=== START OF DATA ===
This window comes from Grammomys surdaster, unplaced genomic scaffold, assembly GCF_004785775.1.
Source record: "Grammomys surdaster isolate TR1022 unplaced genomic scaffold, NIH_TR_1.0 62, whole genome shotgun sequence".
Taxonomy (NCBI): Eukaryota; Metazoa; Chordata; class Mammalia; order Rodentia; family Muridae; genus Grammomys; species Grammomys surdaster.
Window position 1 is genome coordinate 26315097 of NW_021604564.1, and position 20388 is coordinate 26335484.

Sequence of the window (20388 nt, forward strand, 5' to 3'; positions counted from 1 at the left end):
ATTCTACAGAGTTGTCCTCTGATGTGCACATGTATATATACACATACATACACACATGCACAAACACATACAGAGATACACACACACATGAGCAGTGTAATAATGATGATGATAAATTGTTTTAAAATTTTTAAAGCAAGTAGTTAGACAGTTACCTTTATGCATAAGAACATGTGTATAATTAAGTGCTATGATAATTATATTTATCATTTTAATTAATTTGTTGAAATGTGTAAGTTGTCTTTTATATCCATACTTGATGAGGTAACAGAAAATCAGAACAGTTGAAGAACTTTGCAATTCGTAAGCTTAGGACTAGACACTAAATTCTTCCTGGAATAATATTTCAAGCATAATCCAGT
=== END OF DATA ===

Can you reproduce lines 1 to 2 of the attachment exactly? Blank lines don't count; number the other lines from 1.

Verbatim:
This window comes from Grammomys surdaster, unplaced genomic scaffold, assembly GCF_004785775.1.
Source record: "Grammomys surdaster isolate TR1022 unplaced genomic scaffold, NIH_TR_1.0 62, whole genome shotgun sequence".